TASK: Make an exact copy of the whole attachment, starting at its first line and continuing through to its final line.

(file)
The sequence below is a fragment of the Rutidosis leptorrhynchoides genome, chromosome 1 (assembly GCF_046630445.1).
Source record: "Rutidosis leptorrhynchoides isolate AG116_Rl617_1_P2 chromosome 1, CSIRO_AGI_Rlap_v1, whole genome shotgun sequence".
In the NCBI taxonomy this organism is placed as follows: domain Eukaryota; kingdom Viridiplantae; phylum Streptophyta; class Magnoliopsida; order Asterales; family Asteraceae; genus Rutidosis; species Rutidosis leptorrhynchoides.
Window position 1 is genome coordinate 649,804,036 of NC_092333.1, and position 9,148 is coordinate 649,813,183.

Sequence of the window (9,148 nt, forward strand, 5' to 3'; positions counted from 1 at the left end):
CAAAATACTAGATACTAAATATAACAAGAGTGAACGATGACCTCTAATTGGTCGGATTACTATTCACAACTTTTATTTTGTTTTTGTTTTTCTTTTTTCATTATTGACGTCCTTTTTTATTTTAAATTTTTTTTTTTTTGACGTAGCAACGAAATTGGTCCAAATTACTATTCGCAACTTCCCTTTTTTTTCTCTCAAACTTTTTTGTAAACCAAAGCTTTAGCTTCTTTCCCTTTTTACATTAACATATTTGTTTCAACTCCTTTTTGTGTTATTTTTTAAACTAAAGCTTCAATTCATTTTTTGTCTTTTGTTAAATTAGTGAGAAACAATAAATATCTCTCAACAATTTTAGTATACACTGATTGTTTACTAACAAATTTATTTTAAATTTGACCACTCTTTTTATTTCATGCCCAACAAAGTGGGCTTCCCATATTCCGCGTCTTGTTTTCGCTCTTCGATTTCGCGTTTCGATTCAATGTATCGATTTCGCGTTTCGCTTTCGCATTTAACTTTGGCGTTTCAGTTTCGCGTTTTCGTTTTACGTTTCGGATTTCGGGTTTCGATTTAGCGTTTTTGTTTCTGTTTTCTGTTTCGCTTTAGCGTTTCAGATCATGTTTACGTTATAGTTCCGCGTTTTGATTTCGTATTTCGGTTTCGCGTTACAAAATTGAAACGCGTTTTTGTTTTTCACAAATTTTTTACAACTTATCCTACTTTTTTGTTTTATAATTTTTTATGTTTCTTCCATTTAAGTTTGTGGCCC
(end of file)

The sequence below is a fragment of the Rutidosis leptorrhynchoides genome, chromosome 1 (assembly GCF_046630445.1).
Source record: "Rutidosis leptorrhynchoides isolate AG116_Rl617_1_P2 chromosome 1, CSIRO_AGI_Rlap_v1, whole genome shotgun sequence".
In the NCBI taxonomy this organism is placed as follows: domain Eukaryota; kingdom Viridiplantae; phylum Streptophyta; class Magnoliopsida; order Asterales; family Asteraceae; genus Rutidosis; species Rutidosis leptorrhynchoides.
Window position 1 is genome coordinate 649,804,036 of NC_092333.1, and position 9,148 is coordinate 649,813,183.

Sequence of the window (9,148 nt, forward strand, 5' to 3'; positions counted from 1 at the left end):
CAAAATACTAGATACTAAATATAACAAGAGTGAACGATGACCTCTAATTGGTCGGATTACTATTCACAACTTTTATTTTGTTTTTGTTTTTCTTTTTTCATTATTGACGTCCTTTTTTATTTTAAATTTTTTTTTTTTTGACGTAGCAACGAAATTGGTCCAAATTACTATTCGCAACTTCCCTTTTTTTTCTCTCAAACTTTTTTGTAAACCAAAGCTTTAGCTTCTTTCCCTTTTTACATTAACATATTTGTTTCAACTCCTTTTTGTGTTATTTTTTAAACTAAAGCTTCAATTCATTTTTTGTCTTTTGTTAAATTAGTGAGAAACAATAAATATCTCTCAACAATTTTAGTATACACTGATTGTTTACTAACAAATTTATTTTAAATTTGACCACTCTTTTTATTTCATGCCCAACAAAGTGGGCTTCCCATATTCCGCGTCTTGTTTTCGCTCTTCGATTTCGCGTTTCGATTCAATGTATCGATTTCGCGTTTCGCTTTCGCATTTAACTTTGGCGTTTCAGTTTCGCGTTTTCGTTTTACGTTTCGGATTTCGGGTTTCGATTTAGCGTTTTTGTTTCTGTTTTCTGTTTCGCTTTAGCGTTTCAGATCATGTTTACGTTATAGTTCCGCGTTTTGATTTCGTATTTCGGTTTCGCGTTACAAAATTGAAACGCGTTTTTGTTTTTCACAAATTTTTTACAACTTATCCTACTTTTTTGTTTTATAATTTTTTATGTTTCTTCCATTTAAGTTTGTGGCCC